The result of applying the method of interference suppression according to the preferred embodiment is illustrated by FIG. 8. The weak signal correlation peak (11 dBHz), which was totally hidden in FIG. 7, can be effectively detected after processing by the method. The graphs of FIG. 7 and FIG. 8 are taken from a real experiment, and reflect practical effectiveness of the method according to the present invention. Another effect from applying the method of present invention is that the averaged power values calculated through the method represent the noise level and are useful for accurately selecting the detection threshold to acquire weak signals.

Please refer to FIG. 10, which illustrates a basic receiver capable of performing the method of the present invention. The RF FE 102 is coupled to a digital signal processing circuitry 100 by a signal connection 125. The digital signal processing circuitry 100 is coupled via the data bus 115 to the already described CPU 110, which is connected to the user interface 116. The antenna 101, RF FE 102, and CPU 110 perform the operations disclosed above with reference to the full-featured receiver of FIG. 1-FIG. 6. The digital signal processing circuitry 100 performs well-known GPS signaling duties in addition to generating the accumulated power data of the chart of FIG. 7. The CPU 1 10, with reference to the accumulated power data provided by the digital signal processing circuitry 100, performs the method of the present invention, that is, the steps 901-907 of FIG. 9.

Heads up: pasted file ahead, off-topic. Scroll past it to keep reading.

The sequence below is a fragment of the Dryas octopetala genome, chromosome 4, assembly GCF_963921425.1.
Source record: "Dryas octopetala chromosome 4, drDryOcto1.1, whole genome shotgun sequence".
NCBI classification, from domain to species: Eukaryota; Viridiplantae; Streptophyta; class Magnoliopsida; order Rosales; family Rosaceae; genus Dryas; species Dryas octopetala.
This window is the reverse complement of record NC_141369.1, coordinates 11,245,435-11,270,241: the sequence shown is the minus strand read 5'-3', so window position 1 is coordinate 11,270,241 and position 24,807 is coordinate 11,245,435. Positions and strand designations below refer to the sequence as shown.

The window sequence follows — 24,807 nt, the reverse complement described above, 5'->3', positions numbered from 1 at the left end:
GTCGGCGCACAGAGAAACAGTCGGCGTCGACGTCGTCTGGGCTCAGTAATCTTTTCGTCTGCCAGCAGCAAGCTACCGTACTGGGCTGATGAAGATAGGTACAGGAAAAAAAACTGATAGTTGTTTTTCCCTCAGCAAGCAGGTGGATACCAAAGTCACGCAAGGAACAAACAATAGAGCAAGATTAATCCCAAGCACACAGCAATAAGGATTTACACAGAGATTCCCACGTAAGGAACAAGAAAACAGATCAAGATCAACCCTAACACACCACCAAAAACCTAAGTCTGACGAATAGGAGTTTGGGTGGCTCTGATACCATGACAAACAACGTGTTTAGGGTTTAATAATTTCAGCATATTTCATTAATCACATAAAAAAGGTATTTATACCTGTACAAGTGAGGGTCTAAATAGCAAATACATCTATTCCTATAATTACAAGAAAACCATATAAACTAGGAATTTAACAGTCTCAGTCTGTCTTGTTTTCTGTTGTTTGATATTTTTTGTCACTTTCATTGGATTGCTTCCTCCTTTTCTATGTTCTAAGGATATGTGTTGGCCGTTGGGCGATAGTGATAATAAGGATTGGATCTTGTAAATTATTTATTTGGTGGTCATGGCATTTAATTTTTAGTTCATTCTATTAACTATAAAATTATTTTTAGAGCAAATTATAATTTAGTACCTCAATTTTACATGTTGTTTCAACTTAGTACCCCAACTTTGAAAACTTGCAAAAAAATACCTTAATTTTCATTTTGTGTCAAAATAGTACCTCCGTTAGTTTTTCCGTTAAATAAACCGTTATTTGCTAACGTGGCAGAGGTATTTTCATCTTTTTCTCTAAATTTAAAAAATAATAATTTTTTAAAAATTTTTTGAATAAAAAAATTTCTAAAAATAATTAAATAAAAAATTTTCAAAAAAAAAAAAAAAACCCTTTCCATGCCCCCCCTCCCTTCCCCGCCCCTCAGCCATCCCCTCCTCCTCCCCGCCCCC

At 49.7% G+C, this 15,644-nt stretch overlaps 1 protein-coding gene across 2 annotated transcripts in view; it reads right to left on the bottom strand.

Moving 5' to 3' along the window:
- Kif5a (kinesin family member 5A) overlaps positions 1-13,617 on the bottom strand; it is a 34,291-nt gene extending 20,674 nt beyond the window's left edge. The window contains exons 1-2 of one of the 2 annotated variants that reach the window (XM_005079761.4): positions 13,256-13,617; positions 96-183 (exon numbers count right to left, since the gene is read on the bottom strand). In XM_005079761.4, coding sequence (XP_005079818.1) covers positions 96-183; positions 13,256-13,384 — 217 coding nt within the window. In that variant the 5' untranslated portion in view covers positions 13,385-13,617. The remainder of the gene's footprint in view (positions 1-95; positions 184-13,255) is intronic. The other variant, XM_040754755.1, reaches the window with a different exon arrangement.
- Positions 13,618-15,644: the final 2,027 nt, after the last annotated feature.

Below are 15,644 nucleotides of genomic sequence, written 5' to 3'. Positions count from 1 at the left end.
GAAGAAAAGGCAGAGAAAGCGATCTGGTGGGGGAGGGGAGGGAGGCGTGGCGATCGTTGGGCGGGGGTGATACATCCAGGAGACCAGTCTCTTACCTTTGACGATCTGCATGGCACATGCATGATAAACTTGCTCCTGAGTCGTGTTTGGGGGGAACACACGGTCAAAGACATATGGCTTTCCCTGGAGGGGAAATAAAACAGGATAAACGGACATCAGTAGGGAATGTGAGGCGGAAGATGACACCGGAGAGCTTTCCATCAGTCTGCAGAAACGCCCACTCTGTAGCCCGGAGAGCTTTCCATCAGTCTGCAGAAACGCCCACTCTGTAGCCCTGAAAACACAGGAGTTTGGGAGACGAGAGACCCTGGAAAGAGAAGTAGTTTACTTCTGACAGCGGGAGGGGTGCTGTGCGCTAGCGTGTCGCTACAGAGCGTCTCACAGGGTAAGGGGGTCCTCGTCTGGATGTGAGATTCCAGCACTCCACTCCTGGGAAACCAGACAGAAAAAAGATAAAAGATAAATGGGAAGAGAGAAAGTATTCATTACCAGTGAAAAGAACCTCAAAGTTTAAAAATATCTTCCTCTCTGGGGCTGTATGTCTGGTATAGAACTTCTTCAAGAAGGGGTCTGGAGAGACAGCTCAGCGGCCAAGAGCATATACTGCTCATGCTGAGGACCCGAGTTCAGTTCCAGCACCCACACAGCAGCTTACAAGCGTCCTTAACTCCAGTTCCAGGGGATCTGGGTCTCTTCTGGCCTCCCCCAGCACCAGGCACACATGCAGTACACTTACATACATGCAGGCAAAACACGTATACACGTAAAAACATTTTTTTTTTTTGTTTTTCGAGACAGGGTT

While the particular embodiment of the present invention discloses interference suppression for GPS signals, it can also be applicable to other spread spectrum signals, for example, used in communication systems. While only certain preferred features of the invention have been illustrated and described, various alterations and modifications will no doubt become apparent to those skilled in the GPS art after having read the above disclosure. Accordingly, it is intended that the appended claims be interpreted as covering all alterations and modifications that fall within the true spirit and scope of the invention.

Those skilled in the art will readily observe that numerous modifications and alterations of the device and method may be made while retaining the teachings of the invention. Accordingly, the above disclosure should be construed as limited only by the metes and bounds of the appended claims.

Patent Citations
Cited PatentFiling datePublication dateApplicantTitle
US4785463 *Sep 3, 1985Nov 15, 1988Motorola, Inc.Digital global positioning system receiver
US5657022 *Nov 17, 1992Aug 12, 1997The United States Of America As Represented By The Secretary Of The Air ForceUnambiguous range-doppler processing method and system
US6236354Jul 2, 1998May 22, 2001Snaptrack, Inc.Reducing satellite signal interference in a global positioning system receiver
US20050168382 *Jan 31, 2005Aug 4, 2005Hideki AwataGPS reception method and GPS receiver